In-Finir

DE L’INFINI : A FOREIGNER’S METAPHYSICS

General Introduction

In the beginning, there never was the foreigner.

Foreignness is not in nature. No animal has ever been foreign. It is not a quality in the old sense of the word ; it describes an entity neither in its physicality nor in its inner features. Foreignness is more than cultural : not only nature is altogether bereft of foreignness, but any particular human culture would also, surely have the same pretension, in the fantasy of its autonomous genesis. In certain countries of the world, it is impossible to be born a foreigner, and in others, it is the years till adulthood that shall resolve and rectify this abnormality. Foreignness is trans-cultural, at best ; the fruit of a humanity that has consistently turned towards the passions of the political, from its proto-form in the exclusive communities of small scales, to the normative and generic model of the nation-state that obsesses us today. The foreigner would be, more than a faraway offspring of a history of the cosmos, the result of a variety of minute turns in the evolution of human societies. There would be nothing fundamental in foreignness.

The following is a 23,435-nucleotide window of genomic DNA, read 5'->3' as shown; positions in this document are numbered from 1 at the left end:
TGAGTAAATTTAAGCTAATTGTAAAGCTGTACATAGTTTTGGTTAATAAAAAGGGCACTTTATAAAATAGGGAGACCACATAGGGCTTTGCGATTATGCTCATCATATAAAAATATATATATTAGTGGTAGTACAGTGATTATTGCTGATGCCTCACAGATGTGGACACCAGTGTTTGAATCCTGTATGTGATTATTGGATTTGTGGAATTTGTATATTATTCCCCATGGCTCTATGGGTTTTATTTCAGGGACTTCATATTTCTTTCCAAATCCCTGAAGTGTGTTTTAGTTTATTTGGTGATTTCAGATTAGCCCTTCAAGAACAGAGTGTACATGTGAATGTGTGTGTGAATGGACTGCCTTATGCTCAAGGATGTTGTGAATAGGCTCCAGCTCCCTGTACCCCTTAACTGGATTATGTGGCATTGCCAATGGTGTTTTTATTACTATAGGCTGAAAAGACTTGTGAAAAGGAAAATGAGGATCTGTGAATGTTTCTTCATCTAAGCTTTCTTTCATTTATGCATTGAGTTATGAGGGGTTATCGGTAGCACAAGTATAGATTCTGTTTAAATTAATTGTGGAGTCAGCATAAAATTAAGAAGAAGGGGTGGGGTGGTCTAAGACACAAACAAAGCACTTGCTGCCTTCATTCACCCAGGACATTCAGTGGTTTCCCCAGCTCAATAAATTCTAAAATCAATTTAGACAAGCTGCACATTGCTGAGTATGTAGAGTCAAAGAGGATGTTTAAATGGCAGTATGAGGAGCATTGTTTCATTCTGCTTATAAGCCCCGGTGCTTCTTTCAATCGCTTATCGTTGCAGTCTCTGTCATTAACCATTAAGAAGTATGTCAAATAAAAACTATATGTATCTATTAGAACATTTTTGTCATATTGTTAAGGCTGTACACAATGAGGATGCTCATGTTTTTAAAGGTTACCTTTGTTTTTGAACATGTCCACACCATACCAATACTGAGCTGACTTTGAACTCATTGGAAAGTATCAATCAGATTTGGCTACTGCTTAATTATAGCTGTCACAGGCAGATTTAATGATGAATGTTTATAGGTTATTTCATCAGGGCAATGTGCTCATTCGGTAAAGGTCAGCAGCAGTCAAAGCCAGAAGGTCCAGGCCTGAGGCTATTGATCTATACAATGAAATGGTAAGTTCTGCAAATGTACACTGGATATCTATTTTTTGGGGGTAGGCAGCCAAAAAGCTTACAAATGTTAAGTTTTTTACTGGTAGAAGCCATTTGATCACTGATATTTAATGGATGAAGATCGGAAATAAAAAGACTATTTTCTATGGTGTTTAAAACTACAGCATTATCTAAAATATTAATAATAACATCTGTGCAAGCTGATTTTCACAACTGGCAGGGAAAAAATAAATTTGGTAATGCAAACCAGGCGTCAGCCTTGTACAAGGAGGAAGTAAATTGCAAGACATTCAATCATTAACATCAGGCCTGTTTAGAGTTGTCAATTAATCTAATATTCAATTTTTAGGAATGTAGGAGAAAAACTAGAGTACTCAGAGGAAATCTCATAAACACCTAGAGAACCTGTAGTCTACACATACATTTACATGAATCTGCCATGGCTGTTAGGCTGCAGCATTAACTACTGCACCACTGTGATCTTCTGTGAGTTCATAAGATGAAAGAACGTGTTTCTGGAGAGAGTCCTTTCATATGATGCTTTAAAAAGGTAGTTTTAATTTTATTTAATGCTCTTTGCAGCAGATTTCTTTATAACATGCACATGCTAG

And yet. These very cosmic and political developments have given rise to the spread of foreignness as a subjective experience. A deep exploration of our collective imagination is not required to recall the familiar figures of outsiders, from the ancient myths till our times of so-called cosmopolitanism. And this shared experience has given rise, or may give rise, to a set of coherent perspectives on a number of concerns of politics, culture, administration, the arts or philosophy. These specificities, too consistent to be addressed individually, demonstrate how an initially hollow category may have become a trait of the human condition – or, to start modestly, of the condition of certain humans. If the human does not choose the temporal occurence of her existence in history, the other dimension, space, remains the plane of development for her liberty. And this option has been ardently chosen, by the millions, for thousands of years now. It is this progressively common history, this soon undeniable condition, which calls for a general reflection – a reflection on its foundations, its past, its reach, its idiosyncrasies, its language and its inspirations. After the inspirations of racial perspectives, after the explorations of gender, we must maintain the ambition of finding in the condition of some humans insights and visions possibly profitable to all humans. Foreignness must become the centre of a discourse.